*Note: men are also welcome to attend the workshops, however LLC asks that, when possible, a female learner be brought to the workshop!

Melissa Rivosecchi

About the author: Melissa Rivosecchi is a second-year MLIS student specializing in librarianship. She is the current president for the Canadian Library Association McGill Student Chapter (CLAMSC), as well as the Chief Returning Officer Parliamentarian for the McGill Information Studies Student Association (MISSA). Her interests include embedded librarianship, GIS, and pizza. 

Favourite Things – Evernote

I know I’ve been neglecting this blog, but I promise I’ve been swamped with readings…and by “swamped” I mean “obsessed with” and by “readings” I mean the Veronica Mars book. Yes. It’s a thing.

This will be a fairly short post and one in which I test out a new idea for the blog: our favourite things at SIS. Unfortunately, this won’t be Oprah style, though I do sincerely wish I could give you all some SUVs. This will be a place where we talk about things we like – apps, authors, websites, stores, publications committee chair people, you name it! I will literally post anything you want to rave about here.

Without further ado, I’d like to introduce you to my newest crush: Evernote.

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My room/life may be a disaster zone, but I really like it when my Internet stuff is organized. I recognize that I’m behind the times on this one, but I’ve tried this personal organization system about a billion times in the past and I’ve never found value in it. However, I had been growing increasingly disillusioned with my own system – a rag tag mix of Pinterest, Google Drive, Gmail, and a mass of files and folders on my desktop. The system was sufficient until school started. But once I started working on school stuff in various locations – school, home, work – and on various devices – laptop, work computer, phone – I was frustrated. There has to be a better way!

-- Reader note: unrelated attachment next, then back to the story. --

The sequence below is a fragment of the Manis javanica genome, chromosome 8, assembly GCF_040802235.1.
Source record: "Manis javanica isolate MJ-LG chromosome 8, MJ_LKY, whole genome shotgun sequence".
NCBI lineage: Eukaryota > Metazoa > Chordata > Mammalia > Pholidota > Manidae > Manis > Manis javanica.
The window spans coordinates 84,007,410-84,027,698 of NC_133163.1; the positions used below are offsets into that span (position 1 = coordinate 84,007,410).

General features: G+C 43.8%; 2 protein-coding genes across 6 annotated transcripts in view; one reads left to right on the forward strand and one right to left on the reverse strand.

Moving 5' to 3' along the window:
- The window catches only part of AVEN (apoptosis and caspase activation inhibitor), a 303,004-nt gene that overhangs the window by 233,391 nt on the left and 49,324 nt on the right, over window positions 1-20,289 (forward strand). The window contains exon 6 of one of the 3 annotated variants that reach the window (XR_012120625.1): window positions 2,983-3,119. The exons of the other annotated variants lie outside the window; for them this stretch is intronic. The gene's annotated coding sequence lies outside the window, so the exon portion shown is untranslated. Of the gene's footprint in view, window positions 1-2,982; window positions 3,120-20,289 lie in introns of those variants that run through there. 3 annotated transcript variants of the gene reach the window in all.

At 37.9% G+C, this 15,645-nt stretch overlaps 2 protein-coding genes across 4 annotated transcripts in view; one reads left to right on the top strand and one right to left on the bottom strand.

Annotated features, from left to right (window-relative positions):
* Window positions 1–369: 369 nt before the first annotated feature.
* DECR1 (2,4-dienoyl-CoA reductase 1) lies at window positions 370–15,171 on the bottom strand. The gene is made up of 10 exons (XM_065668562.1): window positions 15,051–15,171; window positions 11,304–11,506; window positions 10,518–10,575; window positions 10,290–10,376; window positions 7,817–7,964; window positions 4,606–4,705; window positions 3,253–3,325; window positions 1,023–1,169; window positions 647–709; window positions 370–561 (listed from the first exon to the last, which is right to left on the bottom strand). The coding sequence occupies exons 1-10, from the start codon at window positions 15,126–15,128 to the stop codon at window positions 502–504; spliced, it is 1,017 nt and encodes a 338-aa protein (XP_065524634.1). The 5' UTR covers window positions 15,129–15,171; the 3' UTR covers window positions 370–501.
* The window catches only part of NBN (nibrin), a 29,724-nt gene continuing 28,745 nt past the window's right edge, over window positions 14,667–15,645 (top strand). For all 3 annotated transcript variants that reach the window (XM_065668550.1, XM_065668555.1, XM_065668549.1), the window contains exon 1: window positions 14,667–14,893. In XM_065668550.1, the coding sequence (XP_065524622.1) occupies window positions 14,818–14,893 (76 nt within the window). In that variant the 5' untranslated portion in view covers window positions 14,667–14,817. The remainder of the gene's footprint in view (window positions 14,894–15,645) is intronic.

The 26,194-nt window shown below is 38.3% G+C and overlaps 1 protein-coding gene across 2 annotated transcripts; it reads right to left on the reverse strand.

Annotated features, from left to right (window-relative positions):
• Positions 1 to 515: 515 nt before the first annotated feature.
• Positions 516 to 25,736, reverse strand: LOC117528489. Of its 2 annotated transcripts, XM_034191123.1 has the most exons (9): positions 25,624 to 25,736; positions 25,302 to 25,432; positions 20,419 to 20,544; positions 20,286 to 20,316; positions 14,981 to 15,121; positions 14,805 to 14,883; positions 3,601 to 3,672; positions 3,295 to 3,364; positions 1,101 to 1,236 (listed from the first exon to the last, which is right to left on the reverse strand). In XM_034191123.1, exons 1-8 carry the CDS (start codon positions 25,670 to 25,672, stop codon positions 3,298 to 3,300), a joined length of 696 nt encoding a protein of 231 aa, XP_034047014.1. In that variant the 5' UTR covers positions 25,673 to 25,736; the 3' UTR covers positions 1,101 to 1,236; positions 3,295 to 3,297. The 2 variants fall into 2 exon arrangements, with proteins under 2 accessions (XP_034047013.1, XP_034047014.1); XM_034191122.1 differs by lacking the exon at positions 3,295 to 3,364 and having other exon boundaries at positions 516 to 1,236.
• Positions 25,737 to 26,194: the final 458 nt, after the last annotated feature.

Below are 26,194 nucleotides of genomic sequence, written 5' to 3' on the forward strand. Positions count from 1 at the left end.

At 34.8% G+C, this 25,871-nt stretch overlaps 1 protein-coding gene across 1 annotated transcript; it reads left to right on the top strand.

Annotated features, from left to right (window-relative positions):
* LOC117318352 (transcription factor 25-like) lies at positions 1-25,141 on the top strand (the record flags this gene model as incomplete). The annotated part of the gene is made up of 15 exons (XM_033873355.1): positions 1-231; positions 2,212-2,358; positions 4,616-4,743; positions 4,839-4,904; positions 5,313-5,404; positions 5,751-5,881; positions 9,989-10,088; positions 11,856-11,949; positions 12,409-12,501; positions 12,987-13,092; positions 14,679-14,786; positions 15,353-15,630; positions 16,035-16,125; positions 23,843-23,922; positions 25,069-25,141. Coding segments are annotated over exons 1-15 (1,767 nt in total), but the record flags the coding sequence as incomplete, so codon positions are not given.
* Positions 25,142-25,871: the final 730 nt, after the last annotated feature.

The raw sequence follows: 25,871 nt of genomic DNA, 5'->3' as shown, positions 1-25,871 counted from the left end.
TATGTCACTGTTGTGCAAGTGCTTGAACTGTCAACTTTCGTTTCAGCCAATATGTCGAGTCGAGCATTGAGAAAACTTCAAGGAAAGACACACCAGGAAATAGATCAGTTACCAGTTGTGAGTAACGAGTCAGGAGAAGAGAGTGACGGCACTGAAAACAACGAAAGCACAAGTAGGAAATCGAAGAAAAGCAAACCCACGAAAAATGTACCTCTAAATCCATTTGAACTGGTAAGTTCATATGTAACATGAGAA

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Enter Evernote! Evernote allows me to “clip” webpages, PDFs, email threads and more into notes, which I can organize into notebooks (which can be organized further into stacks). Stacks, you guys. This syncs no matter where I’m working – on my phone (app), at work (web version), and at home (desktop version). If you use Chrome, I suggest downloading the Web Clipper extension to make this process even easier. You can also share notebooks with your fellow Information Science nerds friends.

TLDR: Evernote combines the functionality of Google Drive with the bookmarking potential of Pinterest – with the added bonus that Evernote is private, until you decide to share. It’s also easy on the eyes, and allows you to “clip” exactly what you want, including simplified versions of articles.

My advice to make it more functional: the more you use it, the more you’ll like it. Try using it for different areas (school stuff, recipes, articles) and make your notebooks and stacks as granular as you see fit.

While I’m positively smitten now, I’ll admit that my eyes will certainly start to wander upon the release of Google Stars.

Want some further reading? Check out the article that made me try Evernote again: http://lifehacker.com/5989980/ive-been-using-evernote-all-wrong-heres-why-its-actually-amazing.

Anything you guys would like to share? With assignments piling up and this miracle approaching, I think I’ll need your help more than ever.